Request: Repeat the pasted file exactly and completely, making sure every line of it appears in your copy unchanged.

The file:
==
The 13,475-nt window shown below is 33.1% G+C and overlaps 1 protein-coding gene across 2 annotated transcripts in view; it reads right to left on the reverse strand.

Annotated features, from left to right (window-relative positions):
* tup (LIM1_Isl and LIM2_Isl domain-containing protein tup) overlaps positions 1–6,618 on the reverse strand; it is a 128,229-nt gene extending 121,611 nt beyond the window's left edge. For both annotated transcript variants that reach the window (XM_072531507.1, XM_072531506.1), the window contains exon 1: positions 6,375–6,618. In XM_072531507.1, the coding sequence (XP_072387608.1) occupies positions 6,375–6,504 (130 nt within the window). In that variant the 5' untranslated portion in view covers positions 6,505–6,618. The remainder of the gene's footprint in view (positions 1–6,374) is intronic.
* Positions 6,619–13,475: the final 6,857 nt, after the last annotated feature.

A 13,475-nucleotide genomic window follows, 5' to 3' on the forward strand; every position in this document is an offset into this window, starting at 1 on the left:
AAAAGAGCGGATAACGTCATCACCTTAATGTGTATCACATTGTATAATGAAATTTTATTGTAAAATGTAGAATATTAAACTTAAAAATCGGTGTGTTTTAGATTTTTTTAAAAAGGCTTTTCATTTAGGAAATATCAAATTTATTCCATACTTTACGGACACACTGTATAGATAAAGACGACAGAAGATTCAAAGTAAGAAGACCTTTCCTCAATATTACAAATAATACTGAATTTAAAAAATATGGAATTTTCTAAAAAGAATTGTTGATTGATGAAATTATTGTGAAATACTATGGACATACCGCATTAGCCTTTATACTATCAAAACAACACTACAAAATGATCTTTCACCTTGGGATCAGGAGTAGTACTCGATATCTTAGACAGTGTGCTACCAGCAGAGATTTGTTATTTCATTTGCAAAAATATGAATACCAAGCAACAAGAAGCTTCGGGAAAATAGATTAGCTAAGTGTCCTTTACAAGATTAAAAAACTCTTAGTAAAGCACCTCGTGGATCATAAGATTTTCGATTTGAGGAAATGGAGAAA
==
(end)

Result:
The 13,475-nt window shown below is 33.1% G+C and overlaps 1 protein-coding gene across 2 annotated transcripts in view; it reads right to left on the reverse strand.

Annotated features, from left to right (window-relative positions):
* tup (LIM1_Isl and LIM2_Isl domain-containing protein tup) overlaps positions 1–6,618 on the reverse strand; it is a 128,229-nt gene extending 121,611 nt beyond the window's left edge. For both annotated transcript variants that reach the window (XM_072531507.1, XM_072531506.1), the window contains exon 1: positions 6,375–6,618. In XM_072531507.1, the coding sequence (XP_072387608.1) occupies positions 6,375–6,504 (130 nt within the window). In that variant the 5' untranslated portion in view covers positions 6,505–6,618. The remainder of the gene's footprint in view (positions 1–6,374) is intronic.
* Positions 6,619–13,475: the final 6,857 nt, after the last annotated feature.

A 13,475-nucleotide genomic window follows, 5' to 3' on the forward strand; every position in this document is an offset into this window, starting at 1 on the left:
AAAAGAGCGGATAACGTCATCACCTTAATGTGTATCACATTGTATAATGAAATTTTATTGTAAAATGTAGAATATTAAACTTAAAAATCGGTGTGTTTTAGATTTTTTTAAAAAGGCTTTTCATTTAGGAAATATCAAATTTATTCCATACTTTACGGACACACTGTATAGATAAAGACGACAGAAGATTCAAAGTAAGAAGACCTTTCCTCAATATTACAAATAATACTGAATTTAAAAAATATGGAATTTTCTAAAAAGAATTGTTGATTGATGAAATTATTGTGAAATACTATGGACATACCGCATTAGCCTTTATACTATCAAAACAACACTACAAAATGATCTTTCACCTTGGGATCAGGAGTAGTACTCGATATCTTAGACAGTGTGCTACCAGCAGAGATTTGTTATTTCATTTGCAAAAATATGAATACCAAGCAACAAGAAGCTTCGGGAAAATAGATTAGCTAAGTGTCCTTTACAAGATTAAAAAACTCTTAGTAAAGCACCTCGTGGATCATAAGATTTTCGATTTGAGGAAATGGAGAAA